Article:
self-portrait Vosges hikingA few weekends ago I took a solo hike across the Grande Crête des Vosges (crête is the French word for mountain ridge). What a glorious day it was! It was an easy 25 or so kilometers from start to finish with around 900 m of elevation gain (that kicked my butt).

The southern section of the Vosges really holds my hiking heart. The Munster, Thur and Fecht valleys are three gems that I feel I’ve only begun to discover. This hike allowed me to become more familiar with the Munster and Thur valleys by climbing up to Lauchenkopf (1312 m) and back down. I was blessed with amazing weather and a chance meetings with two kind fellow hikers who shared their unique stories and encouraged me to keep walking and exploring. Done.

Enjoy a few of my favorite photos from the hike below.

gare de Metzeral

 

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Alex, Violaine, Melissa

 

Hiking with friends is great: you don’t have to take your backpack off every time you need something from your bag, you can blame taking a wrong turn on having become distracted by a good story instead of your sometimes poor map-reading skills and (maybe best of all) you can trade food.

I organized for an afternoon hike with Alex and Violaine – mostly because getting to Lutzelbourg (in Lorraine) is impossible on a Sunday before 2 p.m. Starting a rather long hike (20km) this late is pretty uncommon for me, but since it was one of the longest days all year it was not a problem (June 22nd).

You don’t have to walk very far before you get to the château de Lutzelbourg. It’s a hard 20 minute hike mostly up. The castle ruins overlook the town and the Canal de la Marne au Rhin winding along the valley. We walked on for several hours up and up and across to a small Roman ruins. It wasn’t really evident what the site was since there was no informative sign. It looked like some sort of dwelling to us. We eventually got to a steep descent that took us to the halfway point. It was a water sanitation area with fresh, cool water. For about a half an hour we rested our legs and had a bite to eat. The trail took us back up the other side of the valley where we had splendid views of Lutzelbourg castle from across the valley. Then we hiked along the ridge for quite a while. That was where I spotted the tick neck-deep in my shin. No worries. I had my trusty tick-remover and first-aid kit. What excitement! The final three castle ruins were grouped closely together about 4km from Saverne. We first saw Petit-Geroldseck, then Grand-Geroldseck and finally Haut-Barr. At Grand-Geroldseck, we met a nice Alsatian couple who offered to drive us to the train station and save us the last 3km walking through the residential area of Saverne. Of course we accepted. It was a great day that ended with a cold drink on the terrace of The Atlantico on the quai in Strasbourg.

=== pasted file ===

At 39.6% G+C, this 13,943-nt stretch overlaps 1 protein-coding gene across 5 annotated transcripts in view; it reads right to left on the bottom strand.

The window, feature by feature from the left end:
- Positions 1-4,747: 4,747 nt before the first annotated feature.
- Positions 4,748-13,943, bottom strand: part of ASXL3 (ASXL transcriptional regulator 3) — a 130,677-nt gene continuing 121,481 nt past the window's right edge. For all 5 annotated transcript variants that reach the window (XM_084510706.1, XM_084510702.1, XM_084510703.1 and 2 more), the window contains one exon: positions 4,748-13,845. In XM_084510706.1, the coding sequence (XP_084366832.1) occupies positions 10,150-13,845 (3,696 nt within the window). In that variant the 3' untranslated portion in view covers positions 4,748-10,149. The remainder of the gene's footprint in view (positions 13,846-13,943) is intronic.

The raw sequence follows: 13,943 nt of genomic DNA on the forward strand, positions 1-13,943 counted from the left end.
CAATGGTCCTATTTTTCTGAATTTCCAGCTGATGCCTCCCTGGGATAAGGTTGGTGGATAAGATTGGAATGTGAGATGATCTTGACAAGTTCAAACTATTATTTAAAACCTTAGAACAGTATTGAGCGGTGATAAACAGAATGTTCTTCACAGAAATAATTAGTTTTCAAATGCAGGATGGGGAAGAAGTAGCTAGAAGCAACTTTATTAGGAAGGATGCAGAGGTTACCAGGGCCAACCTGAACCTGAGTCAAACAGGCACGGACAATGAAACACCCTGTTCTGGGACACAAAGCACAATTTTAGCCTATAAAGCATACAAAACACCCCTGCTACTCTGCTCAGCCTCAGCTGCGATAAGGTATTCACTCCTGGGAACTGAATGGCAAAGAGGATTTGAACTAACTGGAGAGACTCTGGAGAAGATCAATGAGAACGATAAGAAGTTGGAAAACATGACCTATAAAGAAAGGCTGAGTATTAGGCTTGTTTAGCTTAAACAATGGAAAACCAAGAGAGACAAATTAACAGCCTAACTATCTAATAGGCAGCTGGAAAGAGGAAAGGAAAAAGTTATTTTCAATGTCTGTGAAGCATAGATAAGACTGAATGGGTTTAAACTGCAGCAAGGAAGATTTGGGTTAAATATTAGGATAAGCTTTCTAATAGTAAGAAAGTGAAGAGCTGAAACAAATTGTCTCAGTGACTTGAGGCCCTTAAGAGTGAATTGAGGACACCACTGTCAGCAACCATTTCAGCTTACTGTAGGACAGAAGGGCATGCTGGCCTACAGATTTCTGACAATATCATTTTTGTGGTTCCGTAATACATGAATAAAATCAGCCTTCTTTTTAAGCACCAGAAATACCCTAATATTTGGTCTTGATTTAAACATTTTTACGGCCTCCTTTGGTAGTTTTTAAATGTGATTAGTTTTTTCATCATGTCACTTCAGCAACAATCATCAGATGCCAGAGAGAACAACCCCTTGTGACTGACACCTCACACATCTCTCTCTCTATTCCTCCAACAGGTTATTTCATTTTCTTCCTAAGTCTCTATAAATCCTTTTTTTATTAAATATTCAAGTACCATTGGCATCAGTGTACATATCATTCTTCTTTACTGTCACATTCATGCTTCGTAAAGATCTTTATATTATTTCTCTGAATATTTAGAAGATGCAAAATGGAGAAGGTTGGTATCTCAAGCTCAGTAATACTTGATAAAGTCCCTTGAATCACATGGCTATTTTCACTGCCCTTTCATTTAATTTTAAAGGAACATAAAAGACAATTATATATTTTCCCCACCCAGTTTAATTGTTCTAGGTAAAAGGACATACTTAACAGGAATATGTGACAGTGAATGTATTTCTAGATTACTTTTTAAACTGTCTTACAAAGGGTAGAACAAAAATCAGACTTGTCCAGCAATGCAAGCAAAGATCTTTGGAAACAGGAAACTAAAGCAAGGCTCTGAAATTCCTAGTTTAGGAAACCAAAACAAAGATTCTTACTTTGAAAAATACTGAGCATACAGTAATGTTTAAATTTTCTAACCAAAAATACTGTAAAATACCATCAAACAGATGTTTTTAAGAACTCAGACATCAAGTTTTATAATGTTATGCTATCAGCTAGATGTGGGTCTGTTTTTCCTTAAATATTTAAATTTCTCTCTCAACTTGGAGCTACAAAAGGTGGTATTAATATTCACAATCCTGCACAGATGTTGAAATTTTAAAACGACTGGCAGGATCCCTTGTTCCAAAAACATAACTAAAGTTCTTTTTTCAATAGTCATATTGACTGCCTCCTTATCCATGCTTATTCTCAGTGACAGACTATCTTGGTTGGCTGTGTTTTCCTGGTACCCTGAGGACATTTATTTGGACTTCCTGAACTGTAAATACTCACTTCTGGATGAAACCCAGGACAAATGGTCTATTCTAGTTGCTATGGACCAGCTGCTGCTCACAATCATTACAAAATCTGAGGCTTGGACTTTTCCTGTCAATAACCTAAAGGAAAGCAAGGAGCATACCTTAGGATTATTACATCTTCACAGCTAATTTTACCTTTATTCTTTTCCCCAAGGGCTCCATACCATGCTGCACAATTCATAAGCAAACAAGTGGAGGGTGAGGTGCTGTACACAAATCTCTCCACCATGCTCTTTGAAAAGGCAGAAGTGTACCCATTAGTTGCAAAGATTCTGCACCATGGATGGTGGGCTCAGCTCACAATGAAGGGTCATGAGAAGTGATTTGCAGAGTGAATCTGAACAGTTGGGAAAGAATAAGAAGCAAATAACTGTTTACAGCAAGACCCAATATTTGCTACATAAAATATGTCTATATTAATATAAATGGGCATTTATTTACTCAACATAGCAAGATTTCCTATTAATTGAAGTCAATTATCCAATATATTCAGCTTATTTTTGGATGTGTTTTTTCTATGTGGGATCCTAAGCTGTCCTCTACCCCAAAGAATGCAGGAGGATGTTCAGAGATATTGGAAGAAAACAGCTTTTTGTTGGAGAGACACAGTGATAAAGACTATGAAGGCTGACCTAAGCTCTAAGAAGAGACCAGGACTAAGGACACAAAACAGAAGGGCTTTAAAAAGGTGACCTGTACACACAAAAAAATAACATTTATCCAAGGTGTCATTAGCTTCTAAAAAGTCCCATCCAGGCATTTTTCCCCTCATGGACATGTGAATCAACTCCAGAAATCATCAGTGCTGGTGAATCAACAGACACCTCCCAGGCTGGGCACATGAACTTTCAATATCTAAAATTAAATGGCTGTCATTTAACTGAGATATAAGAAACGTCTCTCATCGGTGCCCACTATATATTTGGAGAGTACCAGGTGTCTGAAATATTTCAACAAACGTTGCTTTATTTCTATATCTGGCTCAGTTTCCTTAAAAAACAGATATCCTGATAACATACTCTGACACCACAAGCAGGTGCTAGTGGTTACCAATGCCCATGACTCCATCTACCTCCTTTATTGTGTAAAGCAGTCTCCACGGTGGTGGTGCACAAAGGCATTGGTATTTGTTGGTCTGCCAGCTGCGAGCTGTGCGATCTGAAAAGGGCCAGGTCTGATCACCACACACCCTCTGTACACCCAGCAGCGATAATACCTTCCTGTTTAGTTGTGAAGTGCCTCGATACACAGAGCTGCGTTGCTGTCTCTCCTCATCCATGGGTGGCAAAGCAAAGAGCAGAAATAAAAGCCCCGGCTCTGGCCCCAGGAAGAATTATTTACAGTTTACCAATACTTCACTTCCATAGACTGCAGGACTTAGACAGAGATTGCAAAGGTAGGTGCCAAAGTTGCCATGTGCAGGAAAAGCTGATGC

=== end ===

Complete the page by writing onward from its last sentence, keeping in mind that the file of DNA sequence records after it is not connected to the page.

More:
Lutzelbourg castel ruins

forest

Grand Geroldseck chateau ruins

Grand Geroldseck chateau ruins

 

On the 10th day of train strikes in France, I decided to take a chance and attempt a trip to Lièpvre. It’s located in a valley called the Val d’Argent or Silver Valley. It only takes 40 minutes from Strasbourg: take the TER train to Séléstat and then take a TER bus that runs along the Val d’Argent, stopping in all the small towns.

Note: I had, until the trip to Lièpvre, avoided taking the TER bus connections for some unclear reason. They’re great! And it’s just like the train, but you get to the small towns without train access.

Lièpvre to Sainte-Croix-aux-Mines
Distance: 22km
Elevation gain: 800m
Difficulty level: Hard  – mostly due to the steep ascent and descent

I thought that it would be best to start my hike as early as possible to avoid the heat of the day and also the predicted afternoon showers.The bus dropped me off in Lièpvre at 7:40 am.  The first 5k was on forestry roads through the forest at a rather steep pitch. Also the blazes were confusing, which meant that finding my way with crisscrossing  roads was a challenge.  I eventually got to the Rotzel shelter where the  road ended in a massive sort of parking.

The shelter was pretty basic with an old picnic table…though the surroundings weren’t so great for a picnic – gravel and a parking lot. Up to this point I was feeling a bit discouraged. I had been walking on a road wide enough for two cars and stumbled on a parking lot. Just my luck! But behind the shelter was a “Tranquility Zone” sign. It means that there are no cars and no hunting allowed in the area. Nature was finally left to her own devices…